In November 2016, Harvard Business Review posted what would become its most popular piece ever, ultimately read by over 3.2 million people. That article was “What So Many People Don’t Get About the U.S. Working Class” by law professor Joan C. Williams. In WHITE WORKING CLASS, Williams expands on her article, offering a primer explaining in plain language why so much of the elite’s analysis of the white working class is misguided, and is rooted in assumptions that she argues can only be called class cluelessness.
“When you leave nearly three‐fourths of Americans without college degrees out of your vision of the good life, they notice,” she writes. “We simply cannot continue to dismiss or deride working class whites; it is neither morally acceptable nor sound political strategy.” Williams explains how most analysts, and the corresponding media coverage, have conflated “working class” with “poor.” All too often, white working class motivations have been dismissed as simply racism or xenophobia. Williams explains how the term “working class” has been misapplied—it is, in fact, the elusive, purportedly disappearing middle class. This demographic often resents both the poor and the professionals. They don’t, however, tend to resent the truly rich, nor are they particularly bothered by income inequality. Their dream is not to join the upper middle class, with its different culture, but to stay true to their own values in their own communities—just with more money.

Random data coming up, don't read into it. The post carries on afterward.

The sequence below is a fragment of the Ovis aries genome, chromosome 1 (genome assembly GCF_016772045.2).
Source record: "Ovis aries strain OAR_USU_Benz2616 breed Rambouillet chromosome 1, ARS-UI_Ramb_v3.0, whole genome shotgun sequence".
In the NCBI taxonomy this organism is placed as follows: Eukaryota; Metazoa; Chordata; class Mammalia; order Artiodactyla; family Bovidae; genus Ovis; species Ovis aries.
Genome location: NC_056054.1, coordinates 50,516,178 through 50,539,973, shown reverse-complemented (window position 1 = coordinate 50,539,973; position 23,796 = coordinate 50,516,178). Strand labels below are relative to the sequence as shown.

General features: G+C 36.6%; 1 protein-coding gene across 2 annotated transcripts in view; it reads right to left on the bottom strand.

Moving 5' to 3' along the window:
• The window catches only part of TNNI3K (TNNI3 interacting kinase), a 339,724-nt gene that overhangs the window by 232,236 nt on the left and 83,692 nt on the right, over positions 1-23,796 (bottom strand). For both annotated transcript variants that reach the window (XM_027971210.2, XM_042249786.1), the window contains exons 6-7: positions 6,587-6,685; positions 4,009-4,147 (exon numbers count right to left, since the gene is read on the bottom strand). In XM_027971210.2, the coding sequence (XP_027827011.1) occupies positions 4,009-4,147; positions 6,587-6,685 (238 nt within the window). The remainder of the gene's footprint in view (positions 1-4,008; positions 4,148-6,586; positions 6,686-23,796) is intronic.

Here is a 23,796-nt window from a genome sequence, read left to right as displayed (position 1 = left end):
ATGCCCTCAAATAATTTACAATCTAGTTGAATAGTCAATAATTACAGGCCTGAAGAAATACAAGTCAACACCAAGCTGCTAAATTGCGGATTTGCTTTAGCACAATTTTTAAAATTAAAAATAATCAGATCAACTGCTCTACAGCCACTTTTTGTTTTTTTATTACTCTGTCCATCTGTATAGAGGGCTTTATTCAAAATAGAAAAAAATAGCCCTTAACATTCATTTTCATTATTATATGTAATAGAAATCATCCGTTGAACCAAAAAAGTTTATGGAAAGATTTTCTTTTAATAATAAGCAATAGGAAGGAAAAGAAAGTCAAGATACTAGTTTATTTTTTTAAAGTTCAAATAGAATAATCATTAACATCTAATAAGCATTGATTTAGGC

WHITE WORKING CLASS is a blunt, bracing narrative providing a nuanced portrait of millions of people who have proven to be a potent political force. For anyone stunned by the rise of populist movements, wondering why so many would seemingly vote against their own economic interests or feel like strangers in their own land, WHITE WORKING CLASS offers a necessary way to connect with a crucial set of workers—and voters.